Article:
Polishers, Printers, and Patrons: Origins of Plantin’s Vulgate Bible

Research into to the origins of my pet book, published by Christopher Plantin in 1567, originally raised a lot of questions for me.  There is little to no information on the Internet about my specific book, (titled in full, Biblia, ad vetustissima exemplaria castigata: Quid in horum Bibliorum castigatione praestitum sit, subsequens praefatio latiùs indicabi,) but luckily resources like Professor Cook, online translation tools, encyclopedic biographies and contextual clues have helped me piece together some of its history and origins.

Since my pet book is a Catholic Bible, there is no determinable author.  However, there are additions in this book that can help determine a lot about its history- including who edited it and produced it.  At the base of the title page is the line “Ex officina Plantini,” which roughly translates as “Printed by Plantin.”

The inscription at the base of the title page.

As I discussed summarily in my previous blog post, Plantin is an extremely significant historical figure in terms of his work as a printer and publisher.  He was born in France in the year 1920, but later moved to Normandy where he learned bookbinding and bookselling. He moved to Antwerp, Belgium in 1949 where he pursued a career as a bookbinder and leather dresser. He was very successful at his leather work, and his pieces were sought after by very wealthy clients, including King Philip II of Spain (who later sponsored Plantin’s greatest publishing projects.) In 1555, while delivering a leather case to King Philip II, a group of drunken men stabbed Plantin in the shoulder.  The injury wasn’t fatal, but it changed the trajectory of his career. Unable to do physical labor, Plantin picked up printing, creating his own printing shop in 1555. In 1567, he founded a publishing house called De Gulden Passer (The Golden Compass,) through which he produced some of his most influential works, such as the Biblia Polyglotta, which was a side-by-side compilation of multilingual literal translations of the Old and New Testaments.  Though he was a Catholic, Plantin was ambivalent in times of religious conflict that swept Europe in the 16th century. He forced out of Belgium on account of this ambivalence in 1562, but returned to Antwerp in 1563.

A portrait of Christopher Plantin.  Image source: Plantin’s Wikipedia Page.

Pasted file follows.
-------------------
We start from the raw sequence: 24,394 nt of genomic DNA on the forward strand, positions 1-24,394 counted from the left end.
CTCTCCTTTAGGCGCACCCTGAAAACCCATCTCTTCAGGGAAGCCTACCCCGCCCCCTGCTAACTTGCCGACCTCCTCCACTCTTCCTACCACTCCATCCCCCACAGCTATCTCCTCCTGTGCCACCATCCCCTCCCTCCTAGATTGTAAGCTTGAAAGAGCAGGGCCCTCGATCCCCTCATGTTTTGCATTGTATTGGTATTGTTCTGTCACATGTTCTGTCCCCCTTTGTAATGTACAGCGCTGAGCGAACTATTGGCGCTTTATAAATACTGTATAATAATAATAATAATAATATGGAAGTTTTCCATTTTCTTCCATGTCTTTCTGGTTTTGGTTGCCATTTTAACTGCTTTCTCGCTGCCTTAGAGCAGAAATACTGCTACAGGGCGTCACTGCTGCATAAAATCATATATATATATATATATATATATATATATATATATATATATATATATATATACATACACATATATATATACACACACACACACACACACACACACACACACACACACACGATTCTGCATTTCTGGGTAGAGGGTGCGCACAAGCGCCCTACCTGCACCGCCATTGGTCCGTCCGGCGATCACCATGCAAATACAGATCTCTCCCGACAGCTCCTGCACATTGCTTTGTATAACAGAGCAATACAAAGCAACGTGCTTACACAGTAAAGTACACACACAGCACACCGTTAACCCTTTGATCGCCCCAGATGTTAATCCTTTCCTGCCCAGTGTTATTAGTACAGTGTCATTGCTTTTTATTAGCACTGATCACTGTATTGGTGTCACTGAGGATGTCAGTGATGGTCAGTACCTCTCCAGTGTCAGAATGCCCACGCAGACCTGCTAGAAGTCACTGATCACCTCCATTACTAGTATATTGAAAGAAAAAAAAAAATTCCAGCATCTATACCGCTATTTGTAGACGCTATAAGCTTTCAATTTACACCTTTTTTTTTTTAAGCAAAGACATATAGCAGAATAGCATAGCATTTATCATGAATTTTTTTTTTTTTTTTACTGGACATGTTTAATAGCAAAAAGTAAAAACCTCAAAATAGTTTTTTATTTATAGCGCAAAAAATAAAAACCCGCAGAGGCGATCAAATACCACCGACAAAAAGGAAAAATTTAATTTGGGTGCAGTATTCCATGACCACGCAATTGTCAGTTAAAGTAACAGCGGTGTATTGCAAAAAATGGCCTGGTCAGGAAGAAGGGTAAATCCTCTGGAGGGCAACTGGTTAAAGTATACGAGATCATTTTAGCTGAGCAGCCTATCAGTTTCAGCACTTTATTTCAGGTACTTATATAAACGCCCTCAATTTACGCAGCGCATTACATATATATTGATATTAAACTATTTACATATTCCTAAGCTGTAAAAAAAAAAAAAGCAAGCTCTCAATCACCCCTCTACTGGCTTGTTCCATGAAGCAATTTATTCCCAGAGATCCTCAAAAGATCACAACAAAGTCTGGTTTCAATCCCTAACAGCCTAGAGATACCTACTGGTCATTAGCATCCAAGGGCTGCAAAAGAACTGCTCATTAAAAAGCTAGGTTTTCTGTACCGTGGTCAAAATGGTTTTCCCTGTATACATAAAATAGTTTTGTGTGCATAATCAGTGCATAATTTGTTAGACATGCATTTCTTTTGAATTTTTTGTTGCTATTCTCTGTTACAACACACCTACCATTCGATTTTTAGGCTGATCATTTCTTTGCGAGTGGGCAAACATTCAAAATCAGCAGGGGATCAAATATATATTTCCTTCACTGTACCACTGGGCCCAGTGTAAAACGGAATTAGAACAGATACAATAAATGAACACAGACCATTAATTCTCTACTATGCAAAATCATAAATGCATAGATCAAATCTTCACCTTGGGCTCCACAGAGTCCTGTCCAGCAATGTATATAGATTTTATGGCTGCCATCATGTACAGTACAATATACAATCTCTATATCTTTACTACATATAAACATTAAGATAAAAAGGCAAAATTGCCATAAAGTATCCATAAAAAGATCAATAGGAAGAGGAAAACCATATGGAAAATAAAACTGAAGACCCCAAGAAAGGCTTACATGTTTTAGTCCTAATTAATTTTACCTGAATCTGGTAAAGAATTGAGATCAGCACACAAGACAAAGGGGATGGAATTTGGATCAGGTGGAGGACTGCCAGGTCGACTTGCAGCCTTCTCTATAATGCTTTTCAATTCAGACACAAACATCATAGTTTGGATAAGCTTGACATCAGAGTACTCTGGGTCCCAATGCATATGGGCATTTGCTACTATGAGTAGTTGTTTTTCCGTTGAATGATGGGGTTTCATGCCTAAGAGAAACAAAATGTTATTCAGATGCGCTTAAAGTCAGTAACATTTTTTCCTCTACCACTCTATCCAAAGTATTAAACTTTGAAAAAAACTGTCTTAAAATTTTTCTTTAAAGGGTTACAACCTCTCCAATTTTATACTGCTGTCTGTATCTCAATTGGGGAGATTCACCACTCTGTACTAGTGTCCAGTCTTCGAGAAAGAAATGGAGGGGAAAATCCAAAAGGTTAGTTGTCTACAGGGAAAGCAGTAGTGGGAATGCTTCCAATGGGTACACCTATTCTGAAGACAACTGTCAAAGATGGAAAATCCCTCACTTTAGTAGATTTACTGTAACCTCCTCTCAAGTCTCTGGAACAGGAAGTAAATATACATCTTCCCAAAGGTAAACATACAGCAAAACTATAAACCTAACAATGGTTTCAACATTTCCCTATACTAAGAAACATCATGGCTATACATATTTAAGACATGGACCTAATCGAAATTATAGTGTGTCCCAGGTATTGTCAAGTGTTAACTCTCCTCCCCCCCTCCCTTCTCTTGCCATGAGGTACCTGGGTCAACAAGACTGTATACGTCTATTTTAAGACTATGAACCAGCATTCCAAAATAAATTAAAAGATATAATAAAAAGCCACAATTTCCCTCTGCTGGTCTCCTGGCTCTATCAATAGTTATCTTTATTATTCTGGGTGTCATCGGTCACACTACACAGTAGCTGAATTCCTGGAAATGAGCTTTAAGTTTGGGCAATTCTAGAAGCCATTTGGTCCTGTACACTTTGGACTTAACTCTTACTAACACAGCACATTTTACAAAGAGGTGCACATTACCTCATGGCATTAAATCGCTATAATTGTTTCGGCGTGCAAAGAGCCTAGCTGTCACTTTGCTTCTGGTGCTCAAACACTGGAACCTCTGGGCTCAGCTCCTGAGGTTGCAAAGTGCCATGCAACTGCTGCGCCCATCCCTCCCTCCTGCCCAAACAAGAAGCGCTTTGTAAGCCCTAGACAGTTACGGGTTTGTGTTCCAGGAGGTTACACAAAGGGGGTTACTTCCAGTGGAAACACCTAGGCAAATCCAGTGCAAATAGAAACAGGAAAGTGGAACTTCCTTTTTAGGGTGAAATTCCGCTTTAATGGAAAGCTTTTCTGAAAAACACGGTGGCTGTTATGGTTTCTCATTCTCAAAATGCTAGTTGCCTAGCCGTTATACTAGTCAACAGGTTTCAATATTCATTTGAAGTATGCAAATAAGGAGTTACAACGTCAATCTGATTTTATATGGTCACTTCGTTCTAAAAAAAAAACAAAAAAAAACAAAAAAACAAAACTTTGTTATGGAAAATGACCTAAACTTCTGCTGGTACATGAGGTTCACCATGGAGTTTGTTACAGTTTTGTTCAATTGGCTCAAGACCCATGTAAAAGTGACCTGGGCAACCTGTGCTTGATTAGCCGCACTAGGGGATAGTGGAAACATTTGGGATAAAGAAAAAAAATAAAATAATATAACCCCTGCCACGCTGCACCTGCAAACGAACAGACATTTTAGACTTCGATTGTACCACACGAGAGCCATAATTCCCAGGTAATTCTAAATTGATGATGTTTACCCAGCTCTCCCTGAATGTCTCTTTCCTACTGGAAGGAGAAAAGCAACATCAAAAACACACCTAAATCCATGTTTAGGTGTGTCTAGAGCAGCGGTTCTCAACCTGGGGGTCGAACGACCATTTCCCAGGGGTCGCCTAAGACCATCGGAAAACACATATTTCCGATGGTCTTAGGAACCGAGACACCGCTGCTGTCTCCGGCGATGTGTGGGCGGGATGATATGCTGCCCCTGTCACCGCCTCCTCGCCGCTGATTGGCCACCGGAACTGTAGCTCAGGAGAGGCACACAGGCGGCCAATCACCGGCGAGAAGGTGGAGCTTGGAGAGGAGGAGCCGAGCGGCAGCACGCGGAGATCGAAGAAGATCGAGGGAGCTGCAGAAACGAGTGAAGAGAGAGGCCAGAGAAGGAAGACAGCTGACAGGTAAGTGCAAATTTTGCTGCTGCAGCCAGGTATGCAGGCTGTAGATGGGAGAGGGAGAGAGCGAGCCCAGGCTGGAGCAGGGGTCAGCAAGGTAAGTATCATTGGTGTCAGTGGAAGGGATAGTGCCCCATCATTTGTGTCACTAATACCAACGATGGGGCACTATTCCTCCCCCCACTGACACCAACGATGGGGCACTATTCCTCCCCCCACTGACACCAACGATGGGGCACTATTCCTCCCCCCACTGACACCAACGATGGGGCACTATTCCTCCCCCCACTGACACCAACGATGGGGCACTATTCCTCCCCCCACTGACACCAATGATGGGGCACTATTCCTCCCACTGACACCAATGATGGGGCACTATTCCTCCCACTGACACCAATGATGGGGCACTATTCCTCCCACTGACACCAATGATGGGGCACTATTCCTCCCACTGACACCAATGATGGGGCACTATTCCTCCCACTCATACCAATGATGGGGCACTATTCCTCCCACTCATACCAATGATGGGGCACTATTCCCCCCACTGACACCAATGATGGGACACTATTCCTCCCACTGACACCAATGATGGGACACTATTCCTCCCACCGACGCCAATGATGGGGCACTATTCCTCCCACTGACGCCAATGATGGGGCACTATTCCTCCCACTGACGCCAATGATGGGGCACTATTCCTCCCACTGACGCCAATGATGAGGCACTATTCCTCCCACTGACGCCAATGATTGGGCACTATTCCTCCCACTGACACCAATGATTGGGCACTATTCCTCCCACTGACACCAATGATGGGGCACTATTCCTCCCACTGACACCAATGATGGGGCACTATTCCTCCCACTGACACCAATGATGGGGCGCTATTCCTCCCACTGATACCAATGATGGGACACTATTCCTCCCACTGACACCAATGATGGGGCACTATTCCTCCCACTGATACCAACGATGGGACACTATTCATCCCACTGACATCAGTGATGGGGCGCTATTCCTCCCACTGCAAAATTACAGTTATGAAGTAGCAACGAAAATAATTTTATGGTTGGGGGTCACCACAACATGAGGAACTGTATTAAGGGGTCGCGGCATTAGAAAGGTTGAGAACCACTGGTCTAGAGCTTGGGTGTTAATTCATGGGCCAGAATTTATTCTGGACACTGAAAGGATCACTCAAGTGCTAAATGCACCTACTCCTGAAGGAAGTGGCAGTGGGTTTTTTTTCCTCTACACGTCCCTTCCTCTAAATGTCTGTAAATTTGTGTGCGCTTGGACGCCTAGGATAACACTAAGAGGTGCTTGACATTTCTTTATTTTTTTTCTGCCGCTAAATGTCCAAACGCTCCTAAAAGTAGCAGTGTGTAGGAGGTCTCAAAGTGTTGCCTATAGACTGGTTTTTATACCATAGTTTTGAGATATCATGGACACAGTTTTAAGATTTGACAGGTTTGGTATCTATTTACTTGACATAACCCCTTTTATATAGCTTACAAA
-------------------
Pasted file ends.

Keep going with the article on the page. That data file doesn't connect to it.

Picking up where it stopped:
My pet book was published during the height of Plantin’s printing career, which arguably reached its peak in 1568 when he published his Polyglot Bible with the support of King Philip II. King Philip II was also involved in the creation of my pet book, presumably as the patron, as noted on a dedication page titled SUMMA PRIVILEGII.  

Left: the dedication page, SUMMA PRIVILEGII. Right: A portrait of King Philip II. Image source: Philip II’s Encyclopedia Brittanica Page. 

A rough translation of the dedication reveals that Plantin and a “theologian from Louvain” “were appointed, amended, and approved [for the printing] and retailing” of this Bible by the “Doctors of the Church, Grace of God, [and] King of Spain.” Professor Cook helped me confirm that the theologian from Louvain (which is the French spelling of Leuven, a city in Belgium) is a man named Johannes Hentenius.  Hentenius was a Biblical exegete (or scriptural interpreter) of the Dominican Order, which is a Catholic religious order. He is categorized as this book’s author on its WorldCat entry, which is inaccurate, as Professor Cook also helped me confirm that Hentenius was the editor/redactor of this copy of the Bible. This makes sense given that King Philip II, the patron of this book, was a Roman Catholic who championed the Counter Reformation.  In addition to editing the text, Hentenius also wrote a preface for this book, and is referenced in a number of the miscellaneous commentaries made by other scholars in different sections of the book. This text is littered with tons of different commentaries and additions, which make tracing contributorship very difficult, but it is safe to say that the primary players in this book’s development were Plantin, King Philip II, and Hentenius.

There is no concrete information about the company through which my pet book was published, but because it was printed in 1567 in Antwerp (as noted on the spine,) it was most likely printed through De Gulden Passer on Plantin’s own presses.  According to the Museum Plantin-Moretus website, Plantin’s books were shipped to places all over the world, including the Netherlands, Holy Roman Empire, France, Spain and its colonies in America, Italy, and England, and North Africa. Thus it would be difficult to trace the specific shipping company used to transport it, especially because I don’t know for sure where this book was sold after it was published.

Though there are definitely some mysteries involved in the origins of this book, it comes from a complex and historically rich background that makes it extremely interesting.  Plantin was an extremely interesting man, as was King Philip II, and their backstories/political affiliations give depth to the purpose of my book’s creation. In the coming weeks, I am hoping to learn more about Plantin’s role in religious transmission, as he made sacred texts more accessible to the public.


Professor Cook

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WorldCat Entry for Biblia, ad vetustissima exemplaria castigata: Quid in horum Bibliorum castigatione praestitum sit, subsequens praefatio latiùs indicabi.